We love a good origin story, don’t we?  A movie does well in the box office and instead of providing us with what happens next, Hollywood is ready to film a “prequel”.  We want to watch these backstory accounts because they help us get to know a character better, and they explain a character’s motivation and influences, for better or worse. 

We want to hear how someone “came from nothing” and bettered himself.  We want to know how she “beat the system”.  Stories like that give us hope that, somehow, some of us will “make it” and be successful.  But it’s the impossible-odds stories that really make us sit on the edge of our seat and silently wonder: I’m not sure I could have done what they did.  That much effort, for that long?  To risk like that?

We have the same tendency to revere mature Christians like that.  From a distance, they look like peaceful giants; yet we have a sneaky suspicion they could pray for thunder on a clear day and God would answer with a downpour.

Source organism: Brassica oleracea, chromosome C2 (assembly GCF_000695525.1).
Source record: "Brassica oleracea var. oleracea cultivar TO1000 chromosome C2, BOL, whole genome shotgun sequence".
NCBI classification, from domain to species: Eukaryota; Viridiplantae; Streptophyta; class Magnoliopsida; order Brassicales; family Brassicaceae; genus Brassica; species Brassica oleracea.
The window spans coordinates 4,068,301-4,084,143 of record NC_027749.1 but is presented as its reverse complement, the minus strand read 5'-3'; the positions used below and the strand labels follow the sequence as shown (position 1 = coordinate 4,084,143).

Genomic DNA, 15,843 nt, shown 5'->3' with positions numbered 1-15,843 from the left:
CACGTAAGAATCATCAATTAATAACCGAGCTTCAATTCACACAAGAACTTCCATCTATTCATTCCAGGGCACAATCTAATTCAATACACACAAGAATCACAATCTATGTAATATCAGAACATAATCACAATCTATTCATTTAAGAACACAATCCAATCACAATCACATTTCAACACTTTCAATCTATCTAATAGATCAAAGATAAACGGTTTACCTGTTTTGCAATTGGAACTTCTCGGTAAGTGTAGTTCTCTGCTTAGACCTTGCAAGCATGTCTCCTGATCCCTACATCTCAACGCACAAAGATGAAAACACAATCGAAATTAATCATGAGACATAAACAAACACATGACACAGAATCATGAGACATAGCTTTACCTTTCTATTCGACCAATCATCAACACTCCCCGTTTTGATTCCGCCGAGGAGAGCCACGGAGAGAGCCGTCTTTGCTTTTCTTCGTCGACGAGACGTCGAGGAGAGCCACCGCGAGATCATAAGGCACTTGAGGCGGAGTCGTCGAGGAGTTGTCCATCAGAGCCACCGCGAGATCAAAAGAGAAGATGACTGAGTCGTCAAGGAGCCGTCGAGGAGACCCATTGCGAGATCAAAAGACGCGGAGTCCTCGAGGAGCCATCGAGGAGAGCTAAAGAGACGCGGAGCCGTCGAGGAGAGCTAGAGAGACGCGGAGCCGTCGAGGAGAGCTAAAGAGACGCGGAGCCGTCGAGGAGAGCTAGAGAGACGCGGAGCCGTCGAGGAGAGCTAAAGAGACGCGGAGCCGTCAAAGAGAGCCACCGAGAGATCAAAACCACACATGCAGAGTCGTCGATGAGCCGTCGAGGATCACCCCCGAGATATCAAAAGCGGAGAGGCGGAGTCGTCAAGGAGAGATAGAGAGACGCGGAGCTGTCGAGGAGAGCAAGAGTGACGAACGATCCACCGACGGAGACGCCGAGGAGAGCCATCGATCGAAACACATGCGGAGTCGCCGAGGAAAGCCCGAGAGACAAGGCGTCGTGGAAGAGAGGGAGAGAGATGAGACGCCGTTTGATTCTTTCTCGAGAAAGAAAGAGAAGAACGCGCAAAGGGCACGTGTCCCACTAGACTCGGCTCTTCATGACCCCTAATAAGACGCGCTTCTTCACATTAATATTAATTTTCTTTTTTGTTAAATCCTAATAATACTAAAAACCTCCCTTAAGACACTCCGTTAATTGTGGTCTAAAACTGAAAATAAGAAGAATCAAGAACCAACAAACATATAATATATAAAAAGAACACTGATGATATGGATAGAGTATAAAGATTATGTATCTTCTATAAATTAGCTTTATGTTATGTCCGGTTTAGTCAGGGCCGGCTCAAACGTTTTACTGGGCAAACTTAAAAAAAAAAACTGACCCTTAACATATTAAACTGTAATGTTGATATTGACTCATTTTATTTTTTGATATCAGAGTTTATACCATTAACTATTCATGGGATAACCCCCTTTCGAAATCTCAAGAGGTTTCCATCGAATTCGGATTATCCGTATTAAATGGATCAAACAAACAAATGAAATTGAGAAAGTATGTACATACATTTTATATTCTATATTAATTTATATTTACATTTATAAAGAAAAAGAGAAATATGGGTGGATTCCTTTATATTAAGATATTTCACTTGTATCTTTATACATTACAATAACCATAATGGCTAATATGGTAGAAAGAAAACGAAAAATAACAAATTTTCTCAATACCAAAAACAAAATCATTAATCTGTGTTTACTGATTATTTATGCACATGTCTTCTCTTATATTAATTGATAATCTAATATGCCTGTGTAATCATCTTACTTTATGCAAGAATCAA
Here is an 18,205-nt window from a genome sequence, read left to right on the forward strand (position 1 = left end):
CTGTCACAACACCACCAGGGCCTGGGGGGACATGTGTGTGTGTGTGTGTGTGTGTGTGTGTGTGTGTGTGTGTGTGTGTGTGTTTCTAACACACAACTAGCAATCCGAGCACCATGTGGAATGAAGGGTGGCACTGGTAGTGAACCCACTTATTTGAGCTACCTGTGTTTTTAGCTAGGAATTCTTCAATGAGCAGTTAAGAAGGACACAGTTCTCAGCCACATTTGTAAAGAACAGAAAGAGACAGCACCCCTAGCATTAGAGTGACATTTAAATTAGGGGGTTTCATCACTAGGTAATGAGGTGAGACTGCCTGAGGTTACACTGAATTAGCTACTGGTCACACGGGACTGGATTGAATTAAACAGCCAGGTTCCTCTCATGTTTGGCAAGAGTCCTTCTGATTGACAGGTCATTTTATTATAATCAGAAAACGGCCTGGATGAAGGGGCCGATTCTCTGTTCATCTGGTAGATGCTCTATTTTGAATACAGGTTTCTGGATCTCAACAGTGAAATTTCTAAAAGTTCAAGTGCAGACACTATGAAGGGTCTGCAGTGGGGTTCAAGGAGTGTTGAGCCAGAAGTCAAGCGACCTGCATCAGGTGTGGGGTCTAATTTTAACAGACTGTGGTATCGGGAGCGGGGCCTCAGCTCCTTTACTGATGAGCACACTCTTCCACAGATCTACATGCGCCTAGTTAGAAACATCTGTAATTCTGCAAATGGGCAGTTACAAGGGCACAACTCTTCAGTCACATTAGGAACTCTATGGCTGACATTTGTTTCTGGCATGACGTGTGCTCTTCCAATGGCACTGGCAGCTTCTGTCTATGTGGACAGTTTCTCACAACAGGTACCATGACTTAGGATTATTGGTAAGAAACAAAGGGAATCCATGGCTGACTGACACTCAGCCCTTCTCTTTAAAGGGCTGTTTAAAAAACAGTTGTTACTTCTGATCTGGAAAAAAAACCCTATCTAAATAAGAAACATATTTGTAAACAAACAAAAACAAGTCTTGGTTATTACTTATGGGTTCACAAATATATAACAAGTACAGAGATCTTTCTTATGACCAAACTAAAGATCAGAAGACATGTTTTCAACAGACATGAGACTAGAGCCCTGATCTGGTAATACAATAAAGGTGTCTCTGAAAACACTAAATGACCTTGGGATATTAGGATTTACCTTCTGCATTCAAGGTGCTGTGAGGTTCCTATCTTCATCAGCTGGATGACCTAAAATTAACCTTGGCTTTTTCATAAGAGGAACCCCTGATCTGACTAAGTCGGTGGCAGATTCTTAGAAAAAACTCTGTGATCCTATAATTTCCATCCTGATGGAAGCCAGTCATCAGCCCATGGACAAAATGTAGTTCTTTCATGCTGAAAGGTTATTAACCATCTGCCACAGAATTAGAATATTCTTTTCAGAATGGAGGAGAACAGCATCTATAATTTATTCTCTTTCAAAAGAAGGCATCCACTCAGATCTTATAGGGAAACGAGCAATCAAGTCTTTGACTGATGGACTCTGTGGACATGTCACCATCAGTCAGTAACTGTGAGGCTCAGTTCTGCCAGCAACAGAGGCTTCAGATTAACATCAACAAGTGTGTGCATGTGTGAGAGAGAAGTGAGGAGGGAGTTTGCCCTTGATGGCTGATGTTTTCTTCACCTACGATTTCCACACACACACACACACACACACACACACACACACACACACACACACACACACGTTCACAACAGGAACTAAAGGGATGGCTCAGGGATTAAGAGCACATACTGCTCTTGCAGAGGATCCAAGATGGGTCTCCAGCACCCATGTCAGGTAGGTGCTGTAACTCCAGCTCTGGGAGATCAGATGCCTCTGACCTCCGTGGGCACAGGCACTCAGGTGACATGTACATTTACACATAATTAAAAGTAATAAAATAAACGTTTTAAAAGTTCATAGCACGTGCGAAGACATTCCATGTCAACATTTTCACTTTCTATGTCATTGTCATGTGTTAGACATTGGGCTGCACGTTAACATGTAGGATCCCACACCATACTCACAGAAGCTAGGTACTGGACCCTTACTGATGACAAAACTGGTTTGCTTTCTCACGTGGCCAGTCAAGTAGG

However, when we drum up the courage to ask them about their faith’s origin story, how they learned to trust Jesus as much as they do…their answer has very little to do with themselves.  Instead, their focus is much like Paul explained to Timothy:

1 Timothy 1:12-16
I give thanks to Christ Jesus our Lord, who has strengthened me, because He considered me faithful, appointing me to the ministry – one who was formerly a blasphemer, a persecutor, and an arrogant man. 

Notice how all of Paul’s “I’s” and “me’s” point back to Jesus.  Everything that Paul has done as a missionary found its start in Jesus:

thanks to Christ Jesus our Lord…[He] has strengthened…He considered…[He] appointed…

The only portion of his origin that Paul contributed was his actions as a blasphemer (someone who either credited God’s work to Satan or wrote it off as simply evil), a persecutor (someone who actively sought to harm and kill Christ followers), and his own arrogance (being full of pride and insolence).